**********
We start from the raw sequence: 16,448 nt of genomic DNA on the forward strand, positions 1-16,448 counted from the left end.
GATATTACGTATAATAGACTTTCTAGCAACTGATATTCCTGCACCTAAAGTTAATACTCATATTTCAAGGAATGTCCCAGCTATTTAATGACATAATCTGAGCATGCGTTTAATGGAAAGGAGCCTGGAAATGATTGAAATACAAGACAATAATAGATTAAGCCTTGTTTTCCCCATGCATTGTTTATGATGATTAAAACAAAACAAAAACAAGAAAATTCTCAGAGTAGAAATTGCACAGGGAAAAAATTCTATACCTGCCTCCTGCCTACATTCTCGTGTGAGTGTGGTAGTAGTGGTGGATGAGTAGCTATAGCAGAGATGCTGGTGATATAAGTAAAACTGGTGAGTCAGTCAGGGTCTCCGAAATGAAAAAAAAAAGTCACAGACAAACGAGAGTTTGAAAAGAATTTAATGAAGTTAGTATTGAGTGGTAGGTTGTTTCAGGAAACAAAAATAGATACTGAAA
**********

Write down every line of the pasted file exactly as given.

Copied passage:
We start from the raw sequence: 16,448 nt of genomic DNA on the forward strand, positions 1-16,448 counted from the left end.
GATATTACGTATAATAGACTTTCTAGCAACTGATATTCCTGCACCTAAAGTTAATACTCATATTTCAAGGAATGTCCCAGCTATTTAATGACATAATCTGAGCATGCGTTTAATGGAAAGGAGCCTGGAAATGATTGAAATACAAGACAATAATAGATTAAGCCTTGTTTTCCCCATGCATTGTTTATGATGATTAAAACAAAACAAAAACAAGAAAATTCTCAGAGTAGAAATTGCACAGGGAAAAAATTCTATACCTGCCTCCTGCCTACATTCTCGTGTGAGTGTGGTAGTAGTGGTGGATGAGTAGCTATAGCAGAGATGCTGGTGATATAAGTAAAACTGGTGAGTCAGTCAGGGTCTCCGAAATGAAAAAAAAAAGTCACAGACAAACGAGAGTTTGAAAAGAATTTAATGAAGTTAGTATTGAGTGGTAGGTTGTTTCAGGAAACAAAAATAGATACTGAAA